General cellular paradigm of humoral alloimmunization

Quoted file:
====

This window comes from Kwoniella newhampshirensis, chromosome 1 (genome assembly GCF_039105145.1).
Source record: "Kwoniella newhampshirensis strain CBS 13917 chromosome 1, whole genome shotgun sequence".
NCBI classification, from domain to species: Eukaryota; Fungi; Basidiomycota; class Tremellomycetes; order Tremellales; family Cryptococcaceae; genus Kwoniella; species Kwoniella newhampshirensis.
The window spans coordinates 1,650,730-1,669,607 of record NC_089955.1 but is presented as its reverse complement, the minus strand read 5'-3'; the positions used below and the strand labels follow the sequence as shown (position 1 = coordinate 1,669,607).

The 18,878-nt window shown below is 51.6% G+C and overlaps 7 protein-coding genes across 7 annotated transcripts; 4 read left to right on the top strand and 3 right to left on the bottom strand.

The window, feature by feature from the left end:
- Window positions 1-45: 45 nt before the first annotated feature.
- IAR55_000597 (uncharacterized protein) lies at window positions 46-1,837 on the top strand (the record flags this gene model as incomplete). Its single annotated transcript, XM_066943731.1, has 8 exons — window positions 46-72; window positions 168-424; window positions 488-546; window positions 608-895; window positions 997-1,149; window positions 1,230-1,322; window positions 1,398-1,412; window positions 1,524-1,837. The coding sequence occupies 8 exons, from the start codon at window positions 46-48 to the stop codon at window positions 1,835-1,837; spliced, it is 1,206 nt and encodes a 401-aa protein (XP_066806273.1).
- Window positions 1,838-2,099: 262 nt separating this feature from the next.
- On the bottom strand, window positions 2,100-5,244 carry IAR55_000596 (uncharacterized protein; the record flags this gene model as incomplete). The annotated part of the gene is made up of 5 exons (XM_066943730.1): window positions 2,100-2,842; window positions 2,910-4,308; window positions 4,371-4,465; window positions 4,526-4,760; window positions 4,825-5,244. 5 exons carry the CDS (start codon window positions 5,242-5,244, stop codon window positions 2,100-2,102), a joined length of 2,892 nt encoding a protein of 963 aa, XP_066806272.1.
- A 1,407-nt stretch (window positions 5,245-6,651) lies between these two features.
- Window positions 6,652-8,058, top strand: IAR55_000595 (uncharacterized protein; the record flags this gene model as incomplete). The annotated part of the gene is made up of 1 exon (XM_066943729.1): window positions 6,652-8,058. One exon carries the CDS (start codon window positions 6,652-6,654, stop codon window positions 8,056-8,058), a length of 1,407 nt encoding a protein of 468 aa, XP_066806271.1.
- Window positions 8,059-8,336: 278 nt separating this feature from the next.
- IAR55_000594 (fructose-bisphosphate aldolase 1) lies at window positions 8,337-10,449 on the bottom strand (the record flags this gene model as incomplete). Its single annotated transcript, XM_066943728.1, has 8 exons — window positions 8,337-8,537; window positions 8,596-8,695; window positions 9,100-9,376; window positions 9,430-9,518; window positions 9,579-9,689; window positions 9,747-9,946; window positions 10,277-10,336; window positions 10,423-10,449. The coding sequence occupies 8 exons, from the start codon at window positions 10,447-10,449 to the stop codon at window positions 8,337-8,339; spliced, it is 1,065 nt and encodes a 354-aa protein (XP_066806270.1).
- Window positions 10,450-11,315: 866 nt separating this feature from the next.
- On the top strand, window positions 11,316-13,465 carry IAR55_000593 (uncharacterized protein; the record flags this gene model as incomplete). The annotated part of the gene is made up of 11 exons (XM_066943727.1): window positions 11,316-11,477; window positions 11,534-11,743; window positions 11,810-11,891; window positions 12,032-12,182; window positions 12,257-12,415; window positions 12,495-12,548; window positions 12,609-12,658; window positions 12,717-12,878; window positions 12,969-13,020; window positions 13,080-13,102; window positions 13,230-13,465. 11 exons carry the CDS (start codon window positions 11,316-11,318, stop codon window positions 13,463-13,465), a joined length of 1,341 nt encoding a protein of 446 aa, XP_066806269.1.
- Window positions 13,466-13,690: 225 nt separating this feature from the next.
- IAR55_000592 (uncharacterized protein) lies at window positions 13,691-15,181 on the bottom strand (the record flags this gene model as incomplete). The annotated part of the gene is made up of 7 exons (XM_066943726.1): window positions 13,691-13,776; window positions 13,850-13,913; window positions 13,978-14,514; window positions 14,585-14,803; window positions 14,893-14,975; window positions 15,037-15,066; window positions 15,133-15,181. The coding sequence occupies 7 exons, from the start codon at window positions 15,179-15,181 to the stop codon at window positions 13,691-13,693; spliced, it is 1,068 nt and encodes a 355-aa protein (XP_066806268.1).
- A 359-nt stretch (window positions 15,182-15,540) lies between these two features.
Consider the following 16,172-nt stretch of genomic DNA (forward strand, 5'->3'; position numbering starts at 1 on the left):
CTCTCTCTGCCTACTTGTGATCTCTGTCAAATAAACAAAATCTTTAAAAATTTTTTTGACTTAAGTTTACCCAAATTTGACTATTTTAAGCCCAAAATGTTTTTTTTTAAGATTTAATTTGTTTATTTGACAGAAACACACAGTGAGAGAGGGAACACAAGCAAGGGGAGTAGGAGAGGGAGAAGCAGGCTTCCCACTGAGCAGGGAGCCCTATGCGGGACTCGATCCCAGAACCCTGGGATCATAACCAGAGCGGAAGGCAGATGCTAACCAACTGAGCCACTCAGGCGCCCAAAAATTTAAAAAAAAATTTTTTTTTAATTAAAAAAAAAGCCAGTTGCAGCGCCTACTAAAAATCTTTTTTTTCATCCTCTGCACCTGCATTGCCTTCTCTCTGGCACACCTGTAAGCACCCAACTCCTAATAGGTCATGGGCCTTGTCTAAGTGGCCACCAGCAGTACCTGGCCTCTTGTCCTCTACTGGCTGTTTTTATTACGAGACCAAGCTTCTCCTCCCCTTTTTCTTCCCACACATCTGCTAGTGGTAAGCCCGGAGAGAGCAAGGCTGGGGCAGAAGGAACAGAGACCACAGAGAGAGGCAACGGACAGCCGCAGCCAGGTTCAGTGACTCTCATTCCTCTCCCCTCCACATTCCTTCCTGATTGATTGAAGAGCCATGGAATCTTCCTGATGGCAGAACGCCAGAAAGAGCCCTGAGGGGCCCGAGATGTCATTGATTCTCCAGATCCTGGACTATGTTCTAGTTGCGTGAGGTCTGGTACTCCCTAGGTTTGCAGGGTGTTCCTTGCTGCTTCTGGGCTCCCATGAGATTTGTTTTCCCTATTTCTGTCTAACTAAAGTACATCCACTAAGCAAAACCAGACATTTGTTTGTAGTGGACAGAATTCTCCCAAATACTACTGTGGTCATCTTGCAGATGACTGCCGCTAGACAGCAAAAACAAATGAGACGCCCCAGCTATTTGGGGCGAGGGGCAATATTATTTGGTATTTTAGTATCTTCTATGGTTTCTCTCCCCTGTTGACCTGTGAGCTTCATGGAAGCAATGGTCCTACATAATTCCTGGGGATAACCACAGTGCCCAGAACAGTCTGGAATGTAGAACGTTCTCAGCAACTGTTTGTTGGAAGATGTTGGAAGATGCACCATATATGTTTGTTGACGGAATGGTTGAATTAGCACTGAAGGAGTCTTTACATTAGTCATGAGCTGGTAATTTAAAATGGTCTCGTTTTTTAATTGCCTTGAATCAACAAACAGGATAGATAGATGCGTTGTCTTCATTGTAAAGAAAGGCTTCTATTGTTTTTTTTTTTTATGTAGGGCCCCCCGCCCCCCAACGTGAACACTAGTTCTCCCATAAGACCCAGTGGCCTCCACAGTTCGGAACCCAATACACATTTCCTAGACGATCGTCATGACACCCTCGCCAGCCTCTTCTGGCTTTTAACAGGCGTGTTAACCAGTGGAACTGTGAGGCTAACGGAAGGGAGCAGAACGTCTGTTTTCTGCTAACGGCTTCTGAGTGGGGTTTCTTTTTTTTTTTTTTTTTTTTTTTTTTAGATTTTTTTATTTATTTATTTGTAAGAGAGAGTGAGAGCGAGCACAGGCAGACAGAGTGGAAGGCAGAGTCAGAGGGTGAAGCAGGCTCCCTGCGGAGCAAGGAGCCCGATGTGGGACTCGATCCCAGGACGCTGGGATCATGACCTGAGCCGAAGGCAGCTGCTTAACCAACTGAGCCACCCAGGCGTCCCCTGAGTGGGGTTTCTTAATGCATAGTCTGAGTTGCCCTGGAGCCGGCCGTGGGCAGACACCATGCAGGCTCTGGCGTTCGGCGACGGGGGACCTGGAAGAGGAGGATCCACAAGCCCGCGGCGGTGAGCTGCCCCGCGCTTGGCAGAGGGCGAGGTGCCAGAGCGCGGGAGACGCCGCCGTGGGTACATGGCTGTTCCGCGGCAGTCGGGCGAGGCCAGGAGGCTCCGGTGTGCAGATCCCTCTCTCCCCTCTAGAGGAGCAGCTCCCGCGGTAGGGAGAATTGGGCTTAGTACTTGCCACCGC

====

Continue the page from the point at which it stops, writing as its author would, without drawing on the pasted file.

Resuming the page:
In actuality, the process that leads to a particular B cell being activated and secreting the antibody it encodes (eg, becoming a plasma cell) is complex, requiring multiple cellular and molecular players (see Figure 1 for an overview). When a foreign antigen is encountered by the immune system, at least 2 events simultaneously occur. First, antigen-presenting cells (APCs) are constantly sampling their environment through ongoing phagocytosis and can influence both the specificity and the magnitude of an immune response. Once an antigen/protein/foreign body is phagocytosed by an APC, proteins are broken down into peptides, which are then loaded into the cleft of major histocompatibility complex II (MHCII) molecules and are presented on the surface of the APC. Second, B cells consume antigen as a function of their B-cell receptor (BCR), which is a membrane-bound immunoglobulin, and can be later converted into a secreted form if the B cell becomes a plasma cell. Because B cells consume antigen via receptor-mediated endocytosis (using their BCR), the B cells selectively consume antigen recognized by their particular rearranged immunoglobulin. Similar to APCs, B cells process the antigen and present it as peptides loaded into MHCII (in some cases, B cells are themselves classified as APCs for this reason). It is worth noting that BCR-mediated endocytosis is not entirely exclusive, as it will also consume other entities that are physically associated with the target recognized by the BCR (important for linked recognition, see below); nevertheless, it is far more specific than the general consumption of antigen by other APC subsets. Thus, during RBC alloimmunization, and in the case of transfused RBCs, APCs will consume RBCs at random and present peptides on MHCII, while B cells that have a BCR specific for alloantigen on the RBCs will consume the RBC alloantigen (and possible linked material) and likewise present the same peptides on MHCII.